Transit union says excessive overtime, overloaded buses signal need for change

The union representing Calgary’s transit workers says despite an overall drop in ridership, a steady number of operational issues indicate a need to bring back some of the transit workers laid off last spring.

Mike Mahar, president of Amalgamated Transit Union Local 583, says staff are complaining about too much overtime, too many overloaded buses and sporadic bus breakdowns that lead to “no shows” because there’s no one to backfill.

Mahar said within the last week, a charter transit bus ran into problems and left students at a high school scrambling to find another way home.

“Normally Calgary Transit will have, you know, five or six or seven people on what they call standby, and as soon as the bus breaks down, they dispatch another bus with another driver,” he said.

“They can’t do that when they’ve maxed themselves out, there’s just no resources left.”

Approximately 450 workers were laid off last spring and routes were scaled back or temporarily suspended after revenues and ridership plunged due to COVID-19.

Mahar said some of the laid off workers have already been brought back, but he believes more need to return — especially considering concerns around health and safety with respect to the pandemic.

Stephen Tauro, a spokesperson with the city, said Calgary Transit is monitoring the situation and called the “no show” incident involving a high school charter bus a one-off.

Tauro said ridership is only 25 per cent of what it was pre-pandemic, yet service levels are at 82 per cent. 

He said if they see a significant increase in ridership, they’ll boost service levels.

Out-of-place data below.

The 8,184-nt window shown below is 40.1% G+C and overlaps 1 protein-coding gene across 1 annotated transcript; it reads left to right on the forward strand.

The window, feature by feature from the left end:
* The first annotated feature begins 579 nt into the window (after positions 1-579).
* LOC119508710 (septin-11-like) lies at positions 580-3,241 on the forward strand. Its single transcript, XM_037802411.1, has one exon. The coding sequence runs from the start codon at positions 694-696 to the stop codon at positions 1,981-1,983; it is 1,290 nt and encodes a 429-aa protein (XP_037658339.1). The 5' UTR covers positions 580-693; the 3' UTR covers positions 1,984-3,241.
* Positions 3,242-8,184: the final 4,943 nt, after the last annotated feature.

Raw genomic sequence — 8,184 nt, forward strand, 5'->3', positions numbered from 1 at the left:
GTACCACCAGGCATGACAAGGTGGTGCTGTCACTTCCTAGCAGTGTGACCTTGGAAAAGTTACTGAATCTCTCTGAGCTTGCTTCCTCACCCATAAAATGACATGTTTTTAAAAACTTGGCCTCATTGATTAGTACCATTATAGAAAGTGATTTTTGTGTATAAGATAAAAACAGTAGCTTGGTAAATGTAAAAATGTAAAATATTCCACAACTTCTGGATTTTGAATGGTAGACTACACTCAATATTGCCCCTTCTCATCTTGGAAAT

Approximately 450 workers were laid off last spring and routes were scaled back or temporarily suspended after revenues and ridership plunged due to COVID-19. (Richard White)

Tauro added that according to the city’s ongoing citizen satisfaction surveys, 85 per cent of riders say the service is meeting their needs.

“So it’s really a balancing act and being responsible with the tax dollars and ensuring that we can use those dollars to the best of our ability to meet the customer needs,” he said.

Transit overloads 

Mahar said the city sends him copies of the daily overload reports and lately he said he’s been noticing reports of 50 or more overloads every day.

Mahar shared a week’s worth of the overload reports with CBC News which support that assessment.

Pre-pandemic, a bus was considered overloaded if it reached 100 per cent capacity. During the pandemic, it has been lowered to 75 per cent capacity.

When a bus is considered overloaded, the driver feels it’s too full to pick up additional riders, so the length of time can vary depending on when people exit the bus.

Mahar said there were reports of bus overloads pre-pandemic but he alleged the numbers are consistently up right now on some routes, especially during peak periods.

He said drivers have a plastic shield and passengers must wear a mask, but said not everyone feels safe behind those barriers, nor always wears a mask.

One rider who spoke to CBC News through social media said the bus she takes is usually packed, which she said doesn’t make sense.